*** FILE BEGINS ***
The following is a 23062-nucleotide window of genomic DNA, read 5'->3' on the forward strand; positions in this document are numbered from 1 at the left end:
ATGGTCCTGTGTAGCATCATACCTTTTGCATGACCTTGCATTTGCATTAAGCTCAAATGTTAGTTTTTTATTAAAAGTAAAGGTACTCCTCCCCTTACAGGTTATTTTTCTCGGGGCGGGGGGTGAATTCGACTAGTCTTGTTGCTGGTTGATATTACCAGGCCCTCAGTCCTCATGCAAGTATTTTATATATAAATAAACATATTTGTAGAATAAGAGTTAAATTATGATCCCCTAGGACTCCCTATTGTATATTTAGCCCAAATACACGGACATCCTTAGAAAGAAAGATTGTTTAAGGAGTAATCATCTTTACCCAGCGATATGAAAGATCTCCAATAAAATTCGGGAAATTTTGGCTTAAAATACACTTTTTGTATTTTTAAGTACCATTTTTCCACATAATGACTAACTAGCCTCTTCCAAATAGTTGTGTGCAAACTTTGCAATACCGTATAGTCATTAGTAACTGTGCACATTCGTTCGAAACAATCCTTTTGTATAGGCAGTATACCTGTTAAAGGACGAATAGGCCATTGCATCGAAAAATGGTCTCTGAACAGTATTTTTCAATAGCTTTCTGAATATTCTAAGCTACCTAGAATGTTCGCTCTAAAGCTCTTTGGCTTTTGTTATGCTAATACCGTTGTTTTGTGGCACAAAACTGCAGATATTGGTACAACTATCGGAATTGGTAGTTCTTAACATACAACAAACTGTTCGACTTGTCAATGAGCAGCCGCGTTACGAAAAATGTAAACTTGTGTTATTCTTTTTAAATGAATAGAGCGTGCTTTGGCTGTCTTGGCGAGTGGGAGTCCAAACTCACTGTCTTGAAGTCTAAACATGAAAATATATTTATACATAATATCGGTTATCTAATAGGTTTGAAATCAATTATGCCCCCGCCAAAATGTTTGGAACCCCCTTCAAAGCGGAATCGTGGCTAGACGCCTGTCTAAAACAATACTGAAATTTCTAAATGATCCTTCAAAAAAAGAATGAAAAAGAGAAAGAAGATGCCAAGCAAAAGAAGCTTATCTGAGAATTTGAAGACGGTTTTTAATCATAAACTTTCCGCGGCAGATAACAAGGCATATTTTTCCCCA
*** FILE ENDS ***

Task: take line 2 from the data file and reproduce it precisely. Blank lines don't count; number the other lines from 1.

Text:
ATGGTCCTGTGTAGCATCATACCTTTTGCATGACCTTGCATTTGCATTAAGCTCAAATGTTAGTTTTTTATTAAAAGTAAAGGTACTCCTCCCCTTACAGGTTATTTTTCTCGGGGCGGGGGGTGAATTCGACTAGTCTTGTTGCTGGTTGATATTACCAGGCCCTCAGTCCTCATGCAAGTATTTTATATATAAATAAACATATTTGTAGAATAAGAGTTAAATTATGATCCCCTAGGACTCCCTATTGTATATTTAGCCCAAATACACGGACATCCTTAGAAAGAAAGATTGTTTAAGGAGTAATCATCTTTACCCAGCGATATGAAAGATCTCCAATAAAATTCGGGAAATTTTGGCTTAAAATACACTTTTTGTATTTTTAAGTACCATTTTTCCACATAATGACTAACTAGCCTCTTCCAAATAGTTGTGTGCAAACTTTGCAATACCGTATAGTCATTAGTAACTGTGCACATTCGTTCGAAACAATCCTTTTGTATAGGCAGTATACCTGTTAAAGGACGAATAGGCCATTGCATCGAAAAATGGTCTCTGAACAGTATTTTTCAATAGCTTTCTGAATATTCTAAGCTACCTAGAATGTTCGCTCTAAAGCTCTTTGGCTTTTGTTATGCTAATACCGTTGTTTTGTGGCACAAAACTGCAGATATTGGTACAACTATCGGAATTGGTAGTTCTTAACATACAACAAACTGTTCGACTTGTCAATGAGCAGCCGCGTTACGAAAAATGTAAACTTGTGTTATTCTTTTTAAATGAATAGAGCGTGCTTTGGCTGTCTTGGCGAGTGGGAGTCCAAACTCACTGTCTTGAAGTCTAAACATGAAAATATATTTATACATAATATCGGTTATCTAATAGGTTTGAAATCAATTATGCCCCCGCCAAAATGTTTGGAACCCCCTTCAAAGCGGAATCGTGGCTAGACGCCTGTCTAAAACAATACTGAAATTTCTAAATGATCCTTCAAAAAAAGAATGAAAAAGAGAAAGAAGATGCCAAGCAAAAGAAGCTTATCTGAGAATTTGAAGACGGTTTTTAATCATAAACTTTCCGCGGCAGATAACAAGGCATATTTTTCCCCA